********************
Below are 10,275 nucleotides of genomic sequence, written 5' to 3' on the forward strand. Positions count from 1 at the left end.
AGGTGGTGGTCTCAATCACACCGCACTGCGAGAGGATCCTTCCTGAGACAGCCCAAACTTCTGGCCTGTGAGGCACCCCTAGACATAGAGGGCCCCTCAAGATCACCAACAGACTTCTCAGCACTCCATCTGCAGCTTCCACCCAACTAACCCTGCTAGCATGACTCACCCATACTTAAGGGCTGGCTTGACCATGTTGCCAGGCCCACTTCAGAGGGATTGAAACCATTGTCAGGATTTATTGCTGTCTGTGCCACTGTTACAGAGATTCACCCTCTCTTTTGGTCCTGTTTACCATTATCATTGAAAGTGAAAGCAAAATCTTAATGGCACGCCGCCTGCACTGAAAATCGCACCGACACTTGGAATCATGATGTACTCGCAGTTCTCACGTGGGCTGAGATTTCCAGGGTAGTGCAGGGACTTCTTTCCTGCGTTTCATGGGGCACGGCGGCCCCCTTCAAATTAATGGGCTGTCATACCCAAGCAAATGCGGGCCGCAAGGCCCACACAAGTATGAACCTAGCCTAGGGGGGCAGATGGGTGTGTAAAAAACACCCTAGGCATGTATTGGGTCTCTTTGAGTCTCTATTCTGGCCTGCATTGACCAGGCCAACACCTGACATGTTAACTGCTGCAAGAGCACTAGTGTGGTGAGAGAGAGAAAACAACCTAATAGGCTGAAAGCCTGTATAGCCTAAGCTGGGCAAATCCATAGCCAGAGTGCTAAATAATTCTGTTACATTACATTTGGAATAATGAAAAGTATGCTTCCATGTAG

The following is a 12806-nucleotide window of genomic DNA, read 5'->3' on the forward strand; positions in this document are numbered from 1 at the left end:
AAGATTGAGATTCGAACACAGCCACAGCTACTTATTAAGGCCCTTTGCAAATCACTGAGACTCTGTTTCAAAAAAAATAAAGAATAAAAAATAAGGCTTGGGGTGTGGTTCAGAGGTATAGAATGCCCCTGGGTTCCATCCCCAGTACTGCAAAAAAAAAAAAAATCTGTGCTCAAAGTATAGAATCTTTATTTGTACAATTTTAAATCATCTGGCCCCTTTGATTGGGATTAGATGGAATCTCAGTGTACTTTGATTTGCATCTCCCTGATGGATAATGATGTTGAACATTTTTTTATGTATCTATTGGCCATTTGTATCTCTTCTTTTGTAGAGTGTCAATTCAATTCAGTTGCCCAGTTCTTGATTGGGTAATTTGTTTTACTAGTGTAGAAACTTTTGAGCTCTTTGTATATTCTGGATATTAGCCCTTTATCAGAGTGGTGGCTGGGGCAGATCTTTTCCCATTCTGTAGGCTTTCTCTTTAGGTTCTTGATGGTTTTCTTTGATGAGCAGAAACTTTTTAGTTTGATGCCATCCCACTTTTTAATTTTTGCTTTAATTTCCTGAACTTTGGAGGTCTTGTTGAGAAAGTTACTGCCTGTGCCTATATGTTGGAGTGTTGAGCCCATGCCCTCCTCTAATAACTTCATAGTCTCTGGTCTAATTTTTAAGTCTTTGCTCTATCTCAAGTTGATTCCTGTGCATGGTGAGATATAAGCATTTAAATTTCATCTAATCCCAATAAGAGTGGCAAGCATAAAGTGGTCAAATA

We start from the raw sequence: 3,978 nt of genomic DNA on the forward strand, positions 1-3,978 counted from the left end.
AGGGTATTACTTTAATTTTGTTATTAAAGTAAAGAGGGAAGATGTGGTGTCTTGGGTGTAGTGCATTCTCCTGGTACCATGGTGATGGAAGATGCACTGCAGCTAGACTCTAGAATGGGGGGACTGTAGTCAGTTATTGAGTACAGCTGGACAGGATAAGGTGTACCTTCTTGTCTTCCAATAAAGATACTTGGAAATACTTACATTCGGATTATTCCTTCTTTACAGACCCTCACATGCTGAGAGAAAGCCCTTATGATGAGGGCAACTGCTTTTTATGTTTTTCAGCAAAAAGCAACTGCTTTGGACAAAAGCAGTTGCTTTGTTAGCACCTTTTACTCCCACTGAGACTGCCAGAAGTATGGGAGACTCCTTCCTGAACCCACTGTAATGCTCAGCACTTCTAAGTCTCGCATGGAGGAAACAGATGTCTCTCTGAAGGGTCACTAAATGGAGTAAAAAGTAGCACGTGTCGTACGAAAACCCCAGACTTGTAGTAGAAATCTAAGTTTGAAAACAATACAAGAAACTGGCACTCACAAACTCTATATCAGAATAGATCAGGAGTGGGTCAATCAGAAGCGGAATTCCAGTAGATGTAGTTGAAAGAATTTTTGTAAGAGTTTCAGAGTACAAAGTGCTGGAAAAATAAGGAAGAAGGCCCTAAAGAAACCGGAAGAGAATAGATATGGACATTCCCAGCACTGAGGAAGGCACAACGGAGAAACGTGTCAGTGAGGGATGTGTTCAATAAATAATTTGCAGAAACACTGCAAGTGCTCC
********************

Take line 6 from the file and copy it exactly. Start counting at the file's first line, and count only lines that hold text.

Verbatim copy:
AGGGTATTACTTTAATTTTGTTATTAAAGTAAAGAGGGAAGATGTGGTGTCTTGGGTGTAGTGCATTCTCCTGGTACCATGGTGATGGAAGATGCACTGCAGCTAGACTCTAGAATGGGGGGACTGTAGTCAGTTATTGAGTACAGCTGGACAGGATAAGGTGTACCTTCTTGTCTTCCAATAAAGATACTTGGAAATACTTACATTCGGATTATTCCTTCTTTACAGACCCTCACATGCTGAGAGAAAGCCCTTATGATGAGGGCAACTGCTTTTTATGTTTTTCAGCAAAAAGCAACTGCTTTGGACAAAAGCAGTTGCTTTGTTAGCACCTTTTACTCCCACTGAGACTGCCAGAAGTATGGGAGACTCCTTCCTGAACCCACTGTAATGCTCAGCACTTCTAAGTCTCGCATGGAGGAAACAGATGTCTCTCTGAAGGGTCACTAAATGGAGTAAAAAGTAGCACGTGTCGTACGAAAACCCCAGACTTGTAGTAGAAATCTAAGTTTGAAAACAATACAAGAAACTGGCACTCACAAACTCTATATCAGAATAGATCAGGAGTGGGTCAATCAGAAGCGGAATTCCAGTAGATGTAGTTGAAAGAATTTTTGTAAGAGTTTCAGAGTACAAAGTGCTGGAAAAATAAGGAAGAAGGCCCTAAAGAAACCGGAAGAGAATAGATATGGACATTCCCAGCACTGAGGAAGGCACAACGGAGAAACGTGTCAGTGAGGGATGTGTTCAATAAATAATTTGCAGAAACACTGCAAGTGCTCC